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Effect of Orthotic Therapy on Claw Toe Loading

Results of Significance Testing at Pressure Sensor Units

Penny J. Claisse Mid Hampshire Primary Care Trust and North Hampshire Primary Care Trust, Andover War Memorial Hospital, Andover, England.

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Jodi Binning New Generation Project, School of Pharmacy and Biomedical Sciences, University of Portsmouth, Portsmouth, England.

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Julia Potter Podiatry Research Group, School of Health Professions and Rehabilitation Sciences, University of Southampton, Southampton, England.

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This study demonstrates the effect of orthotic therapy for toe deformity on toe and metatarsal head pressures using a new analysis method facilitated by an in-shoe pressure-measurement system’s ability to export detailed data. Plantar pressure–time integrals in 11 individuals (22 feet) with claw deformity of the lesser toes were measured with and without toe props. Differences in pressure–time integrals at every individual sensor unit were then calculated for the two conditions, and significance was tested using the paired t-test. Plantar surface charts with contours of equal significant pressure–time integral change showed significant reduction under 17 second toes (77%), 22 third toes (100%), 15 fourth toes (68%), 13 second metatarsal heads (59%), 16 third metatarsal heads (73%), and 16 fourth metatarsal heads (73%). All 22 feet showed increases under the prop in the area of the third toe sulcus. This innovative approach to plantar pressure analysis could improve access to data that show significant pressure–time integral changes and, therefore, could advance the clinical application of plantar pressure measurement. (J Am Podiatr Med Assoc 94(3): 246–254, 2004)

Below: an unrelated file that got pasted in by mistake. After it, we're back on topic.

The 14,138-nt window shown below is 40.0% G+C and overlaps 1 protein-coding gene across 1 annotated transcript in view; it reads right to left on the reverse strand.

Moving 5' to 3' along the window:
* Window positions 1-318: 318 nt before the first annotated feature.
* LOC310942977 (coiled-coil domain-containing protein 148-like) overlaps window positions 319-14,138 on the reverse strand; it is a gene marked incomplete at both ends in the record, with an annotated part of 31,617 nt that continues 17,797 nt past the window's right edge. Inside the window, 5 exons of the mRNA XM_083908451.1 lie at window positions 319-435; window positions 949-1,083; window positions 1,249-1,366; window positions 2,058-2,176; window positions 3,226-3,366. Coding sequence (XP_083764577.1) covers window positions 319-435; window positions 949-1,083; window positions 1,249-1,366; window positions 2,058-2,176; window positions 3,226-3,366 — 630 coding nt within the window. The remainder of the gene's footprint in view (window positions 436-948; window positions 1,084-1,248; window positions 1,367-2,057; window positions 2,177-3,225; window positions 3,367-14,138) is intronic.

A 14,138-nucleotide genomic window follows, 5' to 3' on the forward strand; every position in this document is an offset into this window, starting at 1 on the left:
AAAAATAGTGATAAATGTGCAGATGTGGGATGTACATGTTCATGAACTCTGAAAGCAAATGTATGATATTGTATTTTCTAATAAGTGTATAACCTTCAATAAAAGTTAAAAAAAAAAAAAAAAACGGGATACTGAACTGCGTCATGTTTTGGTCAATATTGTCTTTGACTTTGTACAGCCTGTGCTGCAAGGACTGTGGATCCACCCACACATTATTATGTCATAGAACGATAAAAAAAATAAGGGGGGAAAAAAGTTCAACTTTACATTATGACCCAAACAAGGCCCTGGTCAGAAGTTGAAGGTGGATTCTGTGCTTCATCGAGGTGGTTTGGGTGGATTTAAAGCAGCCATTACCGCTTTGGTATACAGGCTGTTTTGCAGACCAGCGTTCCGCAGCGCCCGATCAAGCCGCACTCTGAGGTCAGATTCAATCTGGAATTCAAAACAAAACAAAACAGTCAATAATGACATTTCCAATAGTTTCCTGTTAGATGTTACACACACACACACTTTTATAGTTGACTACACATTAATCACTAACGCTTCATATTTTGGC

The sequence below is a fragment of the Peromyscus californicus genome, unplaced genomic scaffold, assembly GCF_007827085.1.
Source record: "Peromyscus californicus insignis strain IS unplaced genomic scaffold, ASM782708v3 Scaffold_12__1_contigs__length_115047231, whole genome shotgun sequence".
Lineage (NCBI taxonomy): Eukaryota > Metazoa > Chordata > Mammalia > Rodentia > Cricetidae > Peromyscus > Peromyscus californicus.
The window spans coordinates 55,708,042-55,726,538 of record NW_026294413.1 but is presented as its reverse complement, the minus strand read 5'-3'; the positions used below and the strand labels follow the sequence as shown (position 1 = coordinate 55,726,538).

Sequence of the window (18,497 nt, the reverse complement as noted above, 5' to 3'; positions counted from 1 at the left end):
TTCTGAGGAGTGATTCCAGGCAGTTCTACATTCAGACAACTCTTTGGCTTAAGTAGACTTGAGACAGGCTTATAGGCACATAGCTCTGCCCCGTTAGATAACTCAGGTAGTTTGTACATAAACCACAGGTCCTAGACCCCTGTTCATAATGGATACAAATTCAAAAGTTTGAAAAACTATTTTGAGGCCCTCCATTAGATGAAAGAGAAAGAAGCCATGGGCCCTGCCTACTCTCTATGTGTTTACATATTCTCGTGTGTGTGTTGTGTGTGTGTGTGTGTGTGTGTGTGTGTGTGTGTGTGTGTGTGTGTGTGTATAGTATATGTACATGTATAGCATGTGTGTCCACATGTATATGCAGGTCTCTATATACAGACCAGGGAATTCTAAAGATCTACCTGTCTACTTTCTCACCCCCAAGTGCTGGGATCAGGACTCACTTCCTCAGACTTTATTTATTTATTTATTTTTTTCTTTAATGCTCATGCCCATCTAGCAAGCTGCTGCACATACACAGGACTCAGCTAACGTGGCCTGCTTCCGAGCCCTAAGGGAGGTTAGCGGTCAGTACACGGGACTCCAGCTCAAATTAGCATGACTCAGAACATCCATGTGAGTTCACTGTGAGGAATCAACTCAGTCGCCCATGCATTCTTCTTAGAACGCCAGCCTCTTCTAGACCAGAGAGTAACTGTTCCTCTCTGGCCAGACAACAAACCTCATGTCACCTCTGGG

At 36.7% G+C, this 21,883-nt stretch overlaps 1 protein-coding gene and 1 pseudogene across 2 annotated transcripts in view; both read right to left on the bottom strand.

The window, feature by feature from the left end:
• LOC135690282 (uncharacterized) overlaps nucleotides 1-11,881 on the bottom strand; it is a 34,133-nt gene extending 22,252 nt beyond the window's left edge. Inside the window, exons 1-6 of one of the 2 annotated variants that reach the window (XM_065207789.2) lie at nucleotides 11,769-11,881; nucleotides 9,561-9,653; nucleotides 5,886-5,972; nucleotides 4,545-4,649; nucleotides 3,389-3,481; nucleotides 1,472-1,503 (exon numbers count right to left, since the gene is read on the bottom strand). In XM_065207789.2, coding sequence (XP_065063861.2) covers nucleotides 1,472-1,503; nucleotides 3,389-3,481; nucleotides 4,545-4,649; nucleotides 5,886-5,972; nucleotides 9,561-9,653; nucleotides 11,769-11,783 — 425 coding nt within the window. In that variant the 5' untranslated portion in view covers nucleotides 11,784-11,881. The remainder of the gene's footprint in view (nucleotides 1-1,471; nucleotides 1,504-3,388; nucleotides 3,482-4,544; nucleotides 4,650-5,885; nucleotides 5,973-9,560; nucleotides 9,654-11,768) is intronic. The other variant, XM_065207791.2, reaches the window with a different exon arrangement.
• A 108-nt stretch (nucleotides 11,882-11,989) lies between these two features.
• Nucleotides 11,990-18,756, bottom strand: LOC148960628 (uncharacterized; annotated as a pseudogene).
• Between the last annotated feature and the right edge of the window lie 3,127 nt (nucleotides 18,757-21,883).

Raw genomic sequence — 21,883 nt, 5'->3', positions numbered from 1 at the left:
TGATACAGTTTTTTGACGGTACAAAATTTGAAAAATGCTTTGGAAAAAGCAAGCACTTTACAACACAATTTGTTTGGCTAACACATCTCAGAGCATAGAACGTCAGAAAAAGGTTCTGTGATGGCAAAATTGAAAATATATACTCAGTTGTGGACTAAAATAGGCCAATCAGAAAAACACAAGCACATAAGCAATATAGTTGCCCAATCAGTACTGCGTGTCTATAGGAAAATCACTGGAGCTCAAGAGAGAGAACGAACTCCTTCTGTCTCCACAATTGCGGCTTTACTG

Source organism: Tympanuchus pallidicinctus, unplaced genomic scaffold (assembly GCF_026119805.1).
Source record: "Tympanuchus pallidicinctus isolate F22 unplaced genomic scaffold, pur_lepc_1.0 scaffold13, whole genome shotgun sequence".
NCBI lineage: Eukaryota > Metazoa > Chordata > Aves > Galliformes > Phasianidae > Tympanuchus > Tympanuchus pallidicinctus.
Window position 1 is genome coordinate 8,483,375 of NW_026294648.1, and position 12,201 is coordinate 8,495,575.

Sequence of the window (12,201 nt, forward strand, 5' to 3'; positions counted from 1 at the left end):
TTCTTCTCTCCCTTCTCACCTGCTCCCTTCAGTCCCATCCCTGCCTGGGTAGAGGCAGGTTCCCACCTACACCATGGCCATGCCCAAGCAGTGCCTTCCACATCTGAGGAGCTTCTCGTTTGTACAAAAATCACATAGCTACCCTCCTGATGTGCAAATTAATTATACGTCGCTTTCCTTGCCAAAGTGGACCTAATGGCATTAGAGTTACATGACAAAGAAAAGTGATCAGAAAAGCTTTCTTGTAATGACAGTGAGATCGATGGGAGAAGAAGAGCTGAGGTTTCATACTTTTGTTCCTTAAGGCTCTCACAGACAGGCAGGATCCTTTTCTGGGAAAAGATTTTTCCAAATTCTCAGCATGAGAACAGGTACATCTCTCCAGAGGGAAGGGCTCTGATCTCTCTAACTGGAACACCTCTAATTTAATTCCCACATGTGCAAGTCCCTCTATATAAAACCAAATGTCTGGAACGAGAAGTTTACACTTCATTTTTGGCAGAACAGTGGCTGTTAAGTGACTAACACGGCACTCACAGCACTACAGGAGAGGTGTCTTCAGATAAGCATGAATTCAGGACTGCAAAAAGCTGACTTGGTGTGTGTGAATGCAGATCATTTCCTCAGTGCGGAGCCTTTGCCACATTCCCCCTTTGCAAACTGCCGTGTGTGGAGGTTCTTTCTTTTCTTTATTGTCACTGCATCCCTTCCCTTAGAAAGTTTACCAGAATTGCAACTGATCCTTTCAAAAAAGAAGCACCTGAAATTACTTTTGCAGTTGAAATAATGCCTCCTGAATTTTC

Corresponding author: Penny J. Claisse, BSc(Hons), Mid Hampshire Primary Care Trust and North Hampshire Primary Care Trust, Andover War Memorial Hospital, Charlton Road, Andover, Hampshire SP10 3LB, England (e-mail: penny.claisse@btinternet.com).